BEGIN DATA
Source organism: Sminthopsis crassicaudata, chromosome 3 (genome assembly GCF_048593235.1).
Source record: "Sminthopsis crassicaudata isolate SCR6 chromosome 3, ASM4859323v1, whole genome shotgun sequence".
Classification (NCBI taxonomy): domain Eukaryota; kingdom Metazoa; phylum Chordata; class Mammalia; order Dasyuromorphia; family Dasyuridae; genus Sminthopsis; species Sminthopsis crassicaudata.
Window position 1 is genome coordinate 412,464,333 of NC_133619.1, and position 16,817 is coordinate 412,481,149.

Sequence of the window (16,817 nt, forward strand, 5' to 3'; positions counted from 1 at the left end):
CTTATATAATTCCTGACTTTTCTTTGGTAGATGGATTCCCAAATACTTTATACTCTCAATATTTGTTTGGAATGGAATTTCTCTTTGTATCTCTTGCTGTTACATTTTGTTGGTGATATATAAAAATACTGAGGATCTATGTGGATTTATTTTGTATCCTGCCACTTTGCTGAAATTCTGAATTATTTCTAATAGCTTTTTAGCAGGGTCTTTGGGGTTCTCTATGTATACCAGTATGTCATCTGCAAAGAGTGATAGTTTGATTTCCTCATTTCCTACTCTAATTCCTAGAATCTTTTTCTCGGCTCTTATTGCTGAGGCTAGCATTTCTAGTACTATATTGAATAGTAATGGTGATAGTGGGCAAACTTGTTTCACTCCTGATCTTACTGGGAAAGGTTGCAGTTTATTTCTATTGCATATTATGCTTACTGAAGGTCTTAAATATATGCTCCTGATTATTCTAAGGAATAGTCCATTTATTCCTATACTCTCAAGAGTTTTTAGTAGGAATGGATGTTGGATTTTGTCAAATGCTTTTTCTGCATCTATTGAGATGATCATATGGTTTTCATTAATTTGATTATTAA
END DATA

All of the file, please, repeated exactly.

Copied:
Source organism: Sminthopsis crassicaudata, chromosome 3 (genome assembly GCF_048593235.1).
Source record: "Sminthopsis crassicaudata isolate SCR6 chromosome 3, ASM4859323v1, whole genome shotgun sequence".
Classification (NCBI taxonomy): domain Eukaryota; kingdom Metazoa; phylum Chordata; class Mammalia; order Dasyuromorphia; family Dasyuridae; genus Sminthopsis; species Sminthopsis crassicaudata.
Window position 1 is genome coordinate 412,464,333 of NC_133619.1, and position 16,817 is coordinate 412,481,149.

Sequence of the window (16,817 nt, forward strand, 5' to 3'; positions counted from 1 at the left end):
CTTATATAATTCCTGACTTTTCTTTGGTAGATGGATTCCCAAATACTTTATACTCTCAATATTTGTTTGGAATGGAATTTCTCTTTGTATCTCTTGCTGTTACATTTTGTTGGTGATATATAAAAATACTGAGGATCTATGTGGATTTATTTTGTATCCTGCCACTTTGCTGAAATTCTGAATTATTTCTAATAGCTTTTTAGCAGGGTCTTTGGGGTTCTCTATGTATACCAGTATGTCATCTGCAAAGAGTGATAGTTTGATTTCCTCATTTCCTACTCTAATTCCTAGAATCTTTTTCTCGGCTCTTATTGCTGAGGCTAGCATTTCTAGTACTATATTGAATAGTAATGGTGATAGTGGGCAAACTTGTTTCACTCCTGATCTTACTGGGAAAGGTTGCAGTTTATTTCTATTGCATATTATGCTTACTGAAGGTCTTAAATATATGCTCCTGATTATTCTAAGGAATAGTCCATTTATTCCTATACTCTCAAGAGTTTTTAGTAGGAATGGATGTTGGATTTTGTCAAATGCTTTTTCTGCATCTATTGAGATGATCATATGGTTTTCATTAATTTGATTATTAA